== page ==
With the number of possible IP addresses that can be generated under IPv4 reaching its limits, a situation would arise in the not so distant future when a device that wishes to connect to the Internet finds that its ISP does not have any IP address left to allocate to it [dynamically assigned IP addresses, a practise itself borne out of the need to make effective use of IP addresses & avoid surplus capacity]. Thus with no IP address available, the device would therefore be unable to log on to the Internet - BUMMER!! Workarounds deployed even now to prolong use of IPv4 are known to render number of Internet services unusable.

4,29,49,67,296 [~4.3 billion] IP addresses can be generated (232) following in the IPv4 standard & they have been estimated to be used up by within a year from now.

IPv6, on the other hand, can generate 3,40,28,23,66,92,09,38,46,33,74,60,74,31,76,82,11,456 unique IP addresses 2128 [~340 trillion trillion trillion or 340 Undecillion - a number so large, even Microsoft can't comprehend it - Live Writer marks Undecillion as a typo] - enough for handling the estimated increase in Internet usage.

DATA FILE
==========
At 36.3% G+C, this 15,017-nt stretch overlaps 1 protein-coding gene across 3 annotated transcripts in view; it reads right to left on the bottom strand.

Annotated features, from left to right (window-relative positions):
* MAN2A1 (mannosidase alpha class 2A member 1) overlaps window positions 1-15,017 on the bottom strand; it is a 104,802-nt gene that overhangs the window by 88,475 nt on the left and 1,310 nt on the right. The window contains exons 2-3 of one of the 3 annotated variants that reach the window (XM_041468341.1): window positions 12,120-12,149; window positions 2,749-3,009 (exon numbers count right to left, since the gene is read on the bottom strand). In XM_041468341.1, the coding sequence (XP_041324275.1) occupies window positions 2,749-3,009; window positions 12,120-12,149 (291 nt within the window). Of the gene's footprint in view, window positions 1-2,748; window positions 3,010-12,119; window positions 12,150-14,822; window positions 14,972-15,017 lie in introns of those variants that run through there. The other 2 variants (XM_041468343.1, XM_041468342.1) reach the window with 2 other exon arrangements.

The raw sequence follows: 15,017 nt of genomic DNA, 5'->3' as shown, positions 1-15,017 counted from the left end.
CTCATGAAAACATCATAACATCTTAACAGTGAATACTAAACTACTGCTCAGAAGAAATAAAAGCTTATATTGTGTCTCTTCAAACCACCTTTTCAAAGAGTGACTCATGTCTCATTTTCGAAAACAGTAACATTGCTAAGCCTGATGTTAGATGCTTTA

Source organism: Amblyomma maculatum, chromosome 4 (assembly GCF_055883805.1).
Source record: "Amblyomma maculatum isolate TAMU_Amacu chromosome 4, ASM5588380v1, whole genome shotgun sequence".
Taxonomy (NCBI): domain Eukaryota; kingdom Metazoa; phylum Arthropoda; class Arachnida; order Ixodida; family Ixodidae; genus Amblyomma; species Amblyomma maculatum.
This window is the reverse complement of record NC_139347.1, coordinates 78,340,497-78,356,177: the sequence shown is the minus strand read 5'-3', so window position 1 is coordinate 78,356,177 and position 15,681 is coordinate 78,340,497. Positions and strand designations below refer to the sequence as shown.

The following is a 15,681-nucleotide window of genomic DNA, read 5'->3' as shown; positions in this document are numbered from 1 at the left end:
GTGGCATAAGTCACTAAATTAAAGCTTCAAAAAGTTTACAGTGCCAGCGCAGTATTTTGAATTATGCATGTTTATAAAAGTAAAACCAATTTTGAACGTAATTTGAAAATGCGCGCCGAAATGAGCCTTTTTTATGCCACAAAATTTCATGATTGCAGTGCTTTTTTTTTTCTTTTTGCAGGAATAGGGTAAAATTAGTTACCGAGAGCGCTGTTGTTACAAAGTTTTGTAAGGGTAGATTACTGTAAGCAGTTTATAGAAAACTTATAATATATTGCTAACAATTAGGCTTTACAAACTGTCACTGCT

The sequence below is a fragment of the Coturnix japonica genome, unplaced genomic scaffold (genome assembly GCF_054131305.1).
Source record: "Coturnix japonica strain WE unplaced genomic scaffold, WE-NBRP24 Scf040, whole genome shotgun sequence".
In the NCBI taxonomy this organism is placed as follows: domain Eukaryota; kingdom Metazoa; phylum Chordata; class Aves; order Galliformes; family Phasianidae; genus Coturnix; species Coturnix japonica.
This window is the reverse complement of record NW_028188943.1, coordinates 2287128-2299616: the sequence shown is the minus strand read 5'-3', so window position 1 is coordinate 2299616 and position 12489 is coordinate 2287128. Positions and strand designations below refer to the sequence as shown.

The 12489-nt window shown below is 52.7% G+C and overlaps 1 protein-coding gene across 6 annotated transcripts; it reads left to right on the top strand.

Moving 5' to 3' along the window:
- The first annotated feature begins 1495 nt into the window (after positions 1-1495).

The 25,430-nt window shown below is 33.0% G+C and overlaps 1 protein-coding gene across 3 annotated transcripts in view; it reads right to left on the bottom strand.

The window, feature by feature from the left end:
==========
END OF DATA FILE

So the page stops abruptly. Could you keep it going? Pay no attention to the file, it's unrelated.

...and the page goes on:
Related: IPv4 address exhaustion

What is IPv6 - an explanation

Also watch: World Tests IPv6: Why 4.2 Billion Internet Addresses Just Weren't Enough

Cool. So lets all jump into the IPv6 bandwagon then. What's the problem?